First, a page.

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Click here to see video of a foaming Tischer Creek in Congdon Park, April 2003. (1.3 MB file)

To learn even MORE about foam, check out this PDF pamphlet by the Michigan Department of Environmental Quality.
Piles of Foam?
It's a natural phenomena!


Blankets of foam below waterfalls, rapids and riffles and accumulating in backwater areas and pools are a common feature of northland streams, particularly in the Spring. A frequently asked question is: "What's polluting our stream? It's covered with foam!

What is it?

The foam found in lakes and streams is usually natural. Wind-driven currents frequently create parallel streaks of foam in open water that accumulate along windward shores and in coves. In streams it's formed from the turbulence of waterfalls and rapids.

It is usually caused by naturally occurring dissolved organic compounds in the water that act as "surfactants" and reduce the surface tension of the surface film of water. This allows fine bubbles and froth to form, accumulate on the surface, and be moved into calm areas by wind and water currents.

Learn more about anionic surfactants used in detergents here.

Natural or Man-made?

Most of the compounds that lead to foam are fatty acids that come from decomposing plants and animals and are chemically similar to additives in soap products. People often blame shoreline foam on detergents, but they usually don't create long-lasting foam and tend to quickly lose their sudsing ability. Surfactants are the key active ingredient of detergents and increase the wetting and cleaning power of water.

Industrially polluted effluents that caused great masses of foam were much more common in the past before about 1964 when the detergent industry introduced a new surfactant that greatly reduced wastewater foaming. The Clean Water Act of 1972 led to further changes in the formulations of soap and detergent, wastewater treatment and the elimination of most of the worst offenders in point sources. Local sources can still produce excess foam but would likely be diluted relatively quickly.


Extreme case of shoreline foam.
image courtesy of Robert Korth, UWEX/UW
A number of environmental agencies report that natural foam usually has an earthy or fishy smell while detergent foam has a perfumy fragrance.

Environmental consequences
The foam itself, if natural, is simply an interesting part of the ecosystem. However, if it is derived from human activities, there may other pollutants associated with it that may affect human and environmental health. If detergent-based, the phosphorus in the product can lead to eutrophication effects which include excess algal and plant growth, higher suspended solids and reduced oxygen levels. It may also be an indication of excess storm water runoff which can contribute a variety of pollutants, including some toxic compounds. Since foam is most likely to be produced during periods of high runoff, the public should treat it with some degree of caution because it may contain disease causing organisms from sewer overflows and stormwater runoff, in addition to chemical contaminants.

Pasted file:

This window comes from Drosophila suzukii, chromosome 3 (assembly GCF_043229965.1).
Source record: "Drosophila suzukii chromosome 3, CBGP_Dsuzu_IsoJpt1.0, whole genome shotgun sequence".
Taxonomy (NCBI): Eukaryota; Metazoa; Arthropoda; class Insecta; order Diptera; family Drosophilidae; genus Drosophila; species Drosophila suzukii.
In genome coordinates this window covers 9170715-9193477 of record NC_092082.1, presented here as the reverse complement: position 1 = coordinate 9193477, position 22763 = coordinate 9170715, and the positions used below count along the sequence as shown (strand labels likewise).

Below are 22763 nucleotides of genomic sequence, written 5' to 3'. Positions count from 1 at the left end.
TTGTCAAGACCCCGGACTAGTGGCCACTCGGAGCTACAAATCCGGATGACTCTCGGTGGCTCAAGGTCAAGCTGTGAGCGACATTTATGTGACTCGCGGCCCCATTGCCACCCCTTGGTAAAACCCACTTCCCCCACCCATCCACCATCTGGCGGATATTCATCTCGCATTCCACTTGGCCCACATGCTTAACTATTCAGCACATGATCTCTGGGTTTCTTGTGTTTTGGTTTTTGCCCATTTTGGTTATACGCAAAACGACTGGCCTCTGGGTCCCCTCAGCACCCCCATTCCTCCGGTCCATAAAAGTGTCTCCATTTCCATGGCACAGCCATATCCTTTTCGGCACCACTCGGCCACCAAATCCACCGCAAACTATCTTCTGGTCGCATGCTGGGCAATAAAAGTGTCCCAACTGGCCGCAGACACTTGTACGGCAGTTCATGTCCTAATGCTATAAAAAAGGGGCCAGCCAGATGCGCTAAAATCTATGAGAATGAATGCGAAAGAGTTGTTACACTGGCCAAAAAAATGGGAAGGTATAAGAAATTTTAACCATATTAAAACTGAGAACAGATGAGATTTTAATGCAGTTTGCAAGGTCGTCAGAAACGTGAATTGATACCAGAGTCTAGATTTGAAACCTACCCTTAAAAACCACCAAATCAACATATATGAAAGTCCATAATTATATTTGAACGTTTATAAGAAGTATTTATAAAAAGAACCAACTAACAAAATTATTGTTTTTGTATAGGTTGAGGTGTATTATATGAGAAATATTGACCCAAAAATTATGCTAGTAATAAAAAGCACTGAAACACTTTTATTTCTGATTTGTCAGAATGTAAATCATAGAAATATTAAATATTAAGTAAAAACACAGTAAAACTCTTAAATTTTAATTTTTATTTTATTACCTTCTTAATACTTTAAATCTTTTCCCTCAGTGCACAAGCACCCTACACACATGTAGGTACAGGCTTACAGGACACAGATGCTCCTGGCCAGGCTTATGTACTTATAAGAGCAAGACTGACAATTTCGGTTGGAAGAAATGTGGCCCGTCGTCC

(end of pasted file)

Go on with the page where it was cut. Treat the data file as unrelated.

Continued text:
This can't be real. . .
  
images courtesy of The Independent, A Communtity Newspaper in Dundee, Michigan

Unbelievable amounts of foam were generated below a dam on the Raisin River in Dundee, Michigan in March 2003. The fluffy stuff piled about 12 feet high from bank to bank. Although the river is known to generate considerable foam in the spring, this year was exceptionally "impressive." The Michigan Department of Environmental Quality believes that a confluence of factors contributed to a very high volume of foaming incidents and complaints in March 2003, not only at this site but in many different warm water river systems. A drier than usual winter and early spring may have contributed to a build up of the natural factors that cause foaming. There was no conclusive evidence linking the suds to sanitary sewer or combined stormwater runoff and there was no correlation at all to the very limited CSO/SSO's this spring around the River Raisin.

Section Acknowledgement:

Gerald Blaha of the Minnesota Pollution Control Agency for making available a list of websites for information relating to sources and consequences of foam.